To look at Natalie Portman's career on paper — filming her stellar debut in "The Professional" at 11, acting opposite Al Pacino in her second flick, getting her own "Star Wars" action figure before she was 20 — you'd be forgiven for thinking it's the stuff of fantasy.
Now the Oscar nominee is reveling in fantasy on the big screen, courtesy a starring role in "Mr. Magorium's Wonder Emporium." This time out she's Molly, the heir apparent to Dustin Hoffman's Magorium, a 243-year-old Willy Wonka type who's nearing the end of his days.
Portman chatted with MTV News about her latest family-friendly flick, how some of the slightest "Star Wars" fans can't separate fact from fiction and why she should keep her mouth shut when it comes to nudity onscreen.
MTV: I can't remember the last time I saw a G-rated film that wasn't intended solely for 5-year-olds.
Natalie Portman: It was one of the reasons I wanted to be in the movie because I was like, "This is a really sincerely good kids' movie, but I would go with my friends." It's funny and smart and dealing with stuff we go through too. ... It's really optimistic, but it's not sentimental in any way, which I really appreciated. None of it is cheap emotion. It's all really true. I think that's essential for a kids' film, because kids are honesty monitors better than anyone.
MTV: You character, Molly, has an unusual blend of self-confidence and insecurity.
Portman: She's able to see magic everywhere, except in herself, so it does give you that mix of confidence and also that extreme insecurity. Everyone has that to a certain degree.
MTV: Is insecurity something you deal with?
Portman: Absolutely. ... I go between confidence and insecurity all the time. ... I might think I won't be able to do something, but I'll do it anyway, because I've sort of known that failing isn't that bad. Especially with my job, no one gets hurt. If I mess up, it's like, "OK, somebody loses a little money," which I know is a big deal to some people, but no one dies.
MTV: What's an example of a time when you pushed yourself?
Portman: I did a film that was a really difficult character to do, and I was like, "No way am I going to be able to do this," and, "Who's gonna want to see this?" And it came out and people thought it was bad and it didn't get good reviews and it didn't make any money, and it was fine. It hurt and I put a lot of effort into it and it didn't work out, but it's fine. It's going to be OK. ... I realize that I can take big chances and it's not the end of the world.
MTV: There's always been a lot of talk about your first film, "The Professional," and whether there would ever be a sequel. Are you interested?
Portman: I really love the film and I would work with [director] Luc Besson again in a second, but I have the feeling that when something works, you don't touch it. You try to create something new that's positive.
MTV: "Star Wars" is going to continue in all its various forms, including cartoons and live-action TV shows. Can you imagine ever playing Amidala again?
Portman: I'm so honored to have been a part of it. I got to basically latch onto this thing that was a huge success before I ever was involved. I spent 10 years working on these films, and it's time to let it continue on its own.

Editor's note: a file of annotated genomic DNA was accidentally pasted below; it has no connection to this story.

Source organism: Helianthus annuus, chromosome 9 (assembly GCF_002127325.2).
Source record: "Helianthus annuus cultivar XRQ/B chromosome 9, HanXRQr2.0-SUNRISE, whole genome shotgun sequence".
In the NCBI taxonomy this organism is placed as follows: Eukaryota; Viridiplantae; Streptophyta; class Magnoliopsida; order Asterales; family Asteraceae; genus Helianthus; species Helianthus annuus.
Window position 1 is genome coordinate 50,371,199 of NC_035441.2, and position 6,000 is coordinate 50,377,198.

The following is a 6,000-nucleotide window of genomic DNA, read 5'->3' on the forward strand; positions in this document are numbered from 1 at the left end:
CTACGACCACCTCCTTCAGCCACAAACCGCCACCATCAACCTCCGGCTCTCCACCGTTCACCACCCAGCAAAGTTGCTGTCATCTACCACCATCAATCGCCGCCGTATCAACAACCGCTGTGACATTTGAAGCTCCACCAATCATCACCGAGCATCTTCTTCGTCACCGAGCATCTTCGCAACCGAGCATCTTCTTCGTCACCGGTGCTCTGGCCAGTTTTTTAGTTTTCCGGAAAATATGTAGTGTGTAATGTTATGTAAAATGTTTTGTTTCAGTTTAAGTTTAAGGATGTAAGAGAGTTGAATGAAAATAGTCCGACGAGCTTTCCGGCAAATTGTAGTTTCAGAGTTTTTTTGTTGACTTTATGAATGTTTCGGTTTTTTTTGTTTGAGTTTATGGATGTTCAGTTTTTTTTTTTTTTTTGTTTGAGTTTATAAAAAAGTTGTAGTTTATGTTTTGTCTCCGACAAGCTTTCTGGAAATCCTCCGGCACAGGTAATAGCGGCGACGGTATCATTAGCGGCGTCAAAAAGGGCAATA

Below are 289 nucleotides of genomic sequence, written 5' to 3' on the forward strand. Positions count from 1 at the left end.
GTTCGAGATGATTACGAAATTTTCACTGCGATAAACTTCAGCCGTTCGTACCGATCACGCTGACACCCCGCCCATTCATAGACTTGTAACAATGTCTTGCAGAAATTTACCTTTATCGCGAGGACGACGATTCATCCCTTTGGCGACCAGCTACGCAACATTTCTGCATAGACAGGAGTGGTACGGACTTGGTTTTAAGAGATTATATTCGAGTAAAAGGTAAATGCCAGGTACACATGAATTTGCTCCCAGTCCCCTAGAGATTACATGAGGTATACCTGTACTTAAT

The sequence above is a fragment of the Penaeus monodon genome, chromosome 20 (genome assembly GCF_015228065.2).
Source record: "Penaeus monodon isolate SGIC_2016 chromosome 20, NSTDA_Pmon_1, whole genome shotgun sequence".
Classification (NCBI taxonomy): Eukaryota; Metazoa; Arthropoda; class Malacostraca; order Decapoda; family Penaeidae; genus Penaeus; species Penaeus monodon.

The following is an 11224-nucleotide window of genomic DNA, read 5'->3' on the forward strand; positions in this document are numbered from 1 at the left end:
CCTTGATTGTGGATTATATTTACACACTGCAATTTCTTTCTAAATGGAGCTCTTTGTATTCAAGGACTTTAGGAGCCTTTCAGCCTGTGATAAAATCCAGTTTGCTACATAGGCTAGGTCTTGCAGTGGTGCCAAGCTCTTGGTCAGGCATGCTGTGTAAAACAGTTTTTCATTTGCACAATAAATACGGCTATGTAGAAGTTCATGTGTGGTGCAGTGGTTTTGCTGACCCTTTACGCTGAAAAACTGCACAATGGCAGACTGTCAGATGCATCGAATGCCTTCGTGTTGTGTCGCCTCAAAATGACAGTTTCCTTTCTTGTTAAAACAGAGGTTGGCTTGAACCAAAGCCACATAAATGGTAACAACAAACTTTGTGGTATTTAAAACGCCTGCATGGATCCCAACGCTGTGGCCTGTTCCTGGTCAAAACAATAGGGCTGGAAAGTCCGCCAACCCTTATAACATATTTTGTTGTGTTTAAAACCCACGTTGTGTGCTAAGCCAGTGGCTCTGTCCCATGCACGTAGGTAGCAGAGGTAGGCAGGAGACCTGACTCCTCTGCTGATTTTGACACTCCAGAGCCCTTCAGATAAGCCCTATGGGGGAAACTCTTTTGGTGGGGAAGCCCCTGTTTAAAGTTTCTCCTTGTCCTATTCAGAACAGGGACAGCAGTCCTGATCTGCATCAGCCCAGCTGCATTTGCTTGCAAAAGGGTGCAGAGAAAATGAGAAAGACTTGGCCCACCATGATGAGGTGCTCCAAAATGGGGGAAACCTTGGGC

MTV: Day to day, you must get a ton of reaction from kids about "Star Wars."
Portman: Some of the kids in ["Mr. Magorium"] were really funny. They were like, "Did you really have babies in the movie?" I was like, "Do I look old enough to be a mom?" And they were like, "Yeah!" And I was like, "Wah!" And then they were like, "Did you really die in the movie?" And I was like, "Do I look dead?"
MTV: I asked you recently about whether you'd want to direct, and you were pretty cagey. And now it seems you are going to direct a film of the book "A Tale of Love and Darkness."
Portman: [She laughs.] I'm still going to be cagey about it because it's so far away. It's one thing to announce your intention, but to actually follow [through with it] is another story.
MTV: Why do you want to direct this story?
Portman: I really love the book. It was the first book that I read that I was able to visualize as a film. While I was reading it, I felt like I was watching it. I felt like I knew how to do it. It's a beautiful story. It's [author Amos Oz's] true-life story and an incredible book and someone I truly admire.
MTV: You're next filming "Brothers" alongside Jake Gyllenhaal and Tobey Maguire. Who do you play?
Portman: I play Tobey Maguire's wife. Tobey plays a Marine who is sent off to war the same week that his brother, who Jake Gyllenhaal plays, gets out of jail. So when Jake gets out of jail, he's sort of taking care of his brother's wife and kids while he's away. Obviously when he comes back, there's a problem.
MTV: There's been a lot of talk recently about the nudity you did in the Wes Anderson short "Hotel Chevalier" and "Goya's Ghosts." Some quotes attributed to you made it sound like you regret doing the nudity.
Portman: Yeah. It was really silly.
MTV: What do you take away from that situation?
Portman: That I shouldn't open my mouth.
MTV: So to clarify, you regretted the nudity in "Goya's Ghosts"?
Portman: I don't really have regrets. It's more that I don't like misappropriation of stuff, like when you create something as part of a story and then a piece of it ends up on a porn site. It's meant to be a dramatic scene and part of a story. That really makes me angry. It's inevitable and I should know what happens but ...
MTV: Does what you're talking about justify the trepidation you've had for nudity over the years?
Portman: Yes. It does. Because I really don't have an issue with it artistically. I just don't like when people take it out of a story. It's meant to tell you something about a character and then to put a scene elsewhere is ... but it's inevitable now, so it's like I should know better. [She laughs.]
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